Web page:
I have visited here many times with tours from ships going around the coast of New Zealand.
Cape Kidnappers is a large headland located outside of the city of Napier, a city on the east coast of the North island of New Zealand. It was named by James Cook in 1769 when an attempt was made by the local Maori to kidnap one of his Polynesian crew. The headland includes a 13 hectare reserve that protects a formerly cleared series of steep hills and valleys (and errr....a golf course; but a scenic one at that). The most famous part of the reserve are the colonies of Australasian gannets.
The main focus here are the Gannets. They are several colonies. They are considered unusual because they are the only major 'mainland' colony of this species, as the other birds tend to roost on steep cliffs on remote islands. In fact, the NZ department of Conservation considers this to be the largest mainland colony of any Gannet species anywhere on the planet. The area is recorded to have over 20,000 birds spread over four main nesting sites, called "Black Reef", "Whalebone Reef", the "Saddle", and the most accessible, the "Plateau". Recent research suggests that the gannet numbers are increasing by around 2.5% each year. However, it is recorded by local naturalist Henry Hill that the gannets only started breeding here from the 1850's.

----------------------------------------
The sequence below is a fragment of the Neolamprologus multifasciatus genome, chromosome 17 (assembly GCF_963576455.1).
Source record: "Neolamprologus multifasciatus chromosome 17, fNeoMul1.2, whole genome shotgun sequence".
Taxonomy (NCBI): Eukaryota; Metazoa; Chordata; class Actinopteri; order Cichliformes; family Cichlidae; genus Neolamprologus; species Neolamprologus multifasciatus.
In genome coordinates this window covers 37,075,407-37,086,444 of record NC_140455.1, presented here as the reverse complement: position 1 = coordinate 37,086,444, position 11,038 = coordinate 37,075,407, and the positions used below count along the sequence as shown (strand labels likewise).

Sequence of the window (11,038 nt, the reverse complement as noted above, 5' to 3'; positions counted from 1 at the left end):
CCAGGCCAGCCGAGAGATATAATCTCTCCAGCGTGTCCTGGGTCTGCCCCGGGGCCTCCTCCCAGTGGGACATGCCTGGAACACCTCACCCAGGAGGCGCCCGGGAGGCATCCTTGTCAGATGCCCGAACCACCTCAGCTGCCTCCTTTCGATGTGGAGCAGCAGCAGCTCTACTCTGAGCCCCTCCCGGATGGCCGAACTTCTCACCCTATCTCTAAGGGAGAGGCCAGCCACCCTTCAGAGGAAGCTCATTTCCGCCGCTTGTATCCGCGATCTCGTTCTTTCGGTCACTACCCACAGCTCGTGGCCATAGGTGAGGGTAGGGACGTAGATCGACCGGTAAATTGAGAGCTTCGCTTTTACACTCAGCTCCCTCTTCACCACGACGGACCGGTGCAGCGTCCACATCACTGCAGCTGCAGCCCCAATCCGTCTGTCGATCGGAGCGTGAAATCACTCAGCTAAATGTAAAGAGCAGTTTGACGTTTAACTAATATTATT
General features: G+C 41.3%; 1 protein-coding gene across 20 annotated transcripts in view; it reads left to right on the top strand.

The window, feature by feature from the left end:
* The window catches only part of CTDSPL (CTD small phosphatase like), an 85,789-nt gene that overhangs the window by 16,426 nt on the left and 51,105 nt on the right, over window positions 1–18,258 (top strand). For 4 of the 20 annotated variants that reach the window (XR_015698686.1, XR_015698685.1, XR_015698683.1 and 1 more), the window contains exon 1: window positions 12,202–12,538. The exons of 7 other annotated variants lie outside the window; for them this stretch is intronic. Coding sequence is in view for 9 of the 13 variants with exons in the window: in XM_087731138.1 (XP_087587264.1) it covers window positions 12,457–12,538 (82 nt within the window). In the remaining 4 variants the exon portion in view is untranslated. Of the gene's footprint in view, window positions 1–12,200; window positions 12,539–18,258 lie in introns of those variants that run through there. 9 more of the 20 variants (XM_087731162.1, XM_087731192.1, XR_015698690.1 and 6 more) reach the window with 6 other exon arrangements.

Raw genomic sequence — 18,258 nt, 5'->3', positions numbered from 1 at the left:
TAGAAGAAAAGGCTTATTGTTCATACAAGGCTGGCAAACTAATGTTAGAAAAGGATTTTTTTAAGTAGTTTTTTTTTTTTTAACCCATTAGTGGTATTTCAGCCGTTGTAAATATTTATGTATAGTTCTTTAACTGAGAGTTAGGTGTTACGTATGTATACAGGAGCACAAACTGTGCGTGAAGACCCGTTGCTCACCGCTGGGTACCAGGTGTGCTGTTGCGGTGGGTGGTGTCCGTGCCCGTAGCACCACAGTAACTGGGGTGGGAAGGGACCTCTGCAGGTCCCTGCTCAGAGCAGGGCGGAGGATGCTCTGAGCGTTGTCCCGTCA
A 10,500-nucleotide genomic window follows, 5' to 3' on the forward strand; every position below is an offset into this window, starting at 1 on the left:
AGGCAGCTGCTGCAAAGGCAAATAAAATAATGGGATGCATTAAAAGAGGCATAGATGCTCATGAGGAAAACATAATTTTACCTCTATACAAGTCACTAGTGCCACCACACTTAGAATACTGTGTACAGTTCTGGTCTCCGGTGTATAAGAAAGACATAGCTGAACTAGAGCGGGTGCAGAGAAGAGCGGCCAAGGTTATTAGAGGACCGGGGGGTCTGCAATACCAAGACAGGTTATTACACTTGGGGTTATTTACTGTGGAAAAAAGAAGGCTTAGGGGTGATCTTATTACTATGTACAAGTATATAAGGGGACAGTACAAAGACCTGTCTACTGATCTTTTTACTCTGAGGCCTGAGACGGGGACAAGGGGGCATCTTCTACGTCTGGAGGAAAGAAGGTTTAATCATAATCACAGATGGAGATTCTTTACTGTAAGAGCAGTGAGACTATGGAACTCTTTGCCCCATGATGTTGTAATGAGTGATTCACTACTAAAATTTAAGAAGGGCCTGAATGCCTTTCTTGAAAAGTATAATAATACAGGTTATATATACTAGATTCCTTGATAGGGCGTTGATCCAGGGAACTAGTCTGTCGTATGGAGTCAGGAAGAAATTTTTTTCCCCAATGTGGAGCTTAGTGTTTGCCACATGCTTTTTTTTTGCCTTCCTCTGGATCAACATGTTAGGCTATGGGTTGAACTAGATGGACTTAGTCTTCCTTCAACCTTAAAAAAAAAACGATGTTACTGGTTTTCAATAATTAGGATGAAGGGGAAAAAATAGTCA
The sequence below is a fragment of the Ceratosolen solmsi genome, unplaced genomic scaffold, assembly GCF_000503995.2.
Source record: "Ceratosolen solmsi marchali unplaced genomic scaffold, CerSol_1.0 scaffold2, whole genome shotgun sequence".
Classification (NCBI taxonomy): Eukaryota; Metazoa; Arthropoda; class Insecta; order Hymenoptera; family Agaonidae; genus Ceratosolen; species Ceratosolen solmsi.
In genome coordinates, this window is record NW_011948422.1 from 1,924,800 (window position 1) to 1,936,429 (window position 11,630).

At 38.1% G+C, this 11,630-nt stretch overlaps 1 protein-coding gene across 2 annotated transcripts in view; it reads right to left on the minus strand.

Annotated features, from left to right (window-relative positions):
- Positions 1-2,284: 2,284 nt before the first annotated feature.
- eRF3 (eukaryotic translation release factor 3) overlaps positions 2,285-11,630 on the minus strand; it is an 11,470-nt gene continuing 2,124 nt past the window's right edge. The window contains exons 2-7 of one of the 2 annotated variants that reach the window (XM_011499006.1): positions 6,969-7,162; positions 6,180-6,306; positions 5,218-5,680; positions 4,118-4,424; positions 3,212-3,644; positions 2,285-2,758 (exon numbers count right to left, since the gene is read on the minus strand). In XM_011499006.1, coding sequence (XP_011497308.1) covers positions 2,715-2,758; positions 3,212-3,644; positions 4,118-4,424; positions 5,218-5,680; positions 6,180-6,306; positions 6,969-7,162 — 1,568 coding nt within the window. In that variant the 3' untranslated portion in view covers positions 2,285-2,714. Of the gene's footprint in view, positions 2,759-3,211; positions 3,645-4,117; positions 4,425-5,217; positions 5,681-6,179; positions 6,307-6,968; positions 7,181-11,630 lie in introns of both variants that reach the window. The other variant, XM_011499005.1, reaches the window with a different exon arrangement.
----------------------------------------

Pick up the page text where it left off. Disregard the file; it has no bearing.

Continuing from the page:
One of the great things here is that you can get close up and watch and photograph behaviour, such as flying and landing, adults displaying and being romantic...
...as well as the feeding of young...
The gannets can be accessed by walking along the beach at low tide, although the timing has to be right, and it takes many hours (I have not done this). However, most people visit the reserve by tour operators called "Gannet Beach Adventures" (along the coast) and "Gannet Safaris" (the top of the cliffs in the reserve). I have been on the latter every season for the last 8 years. They serve coffee and cakes while up the stinky reserve, so you get to see and taste the birds! (Actually the cakes and are yummy and the coffee is very good.). The tour is on modified 4WD coasters/rosas. The drive from Napier takes an hour and a half at least, but it involves a steep and scenic drive through the reserve, and all the driver/guides I've had have been friendly and knowledgeable (like most NZ guides). I've also heard good things about the beach safaris.
To see another related species, the Northern Gannet, and it's breeding colonies, you can visit Bonaventure Island in Canada, or St.Kilda in Scotland.
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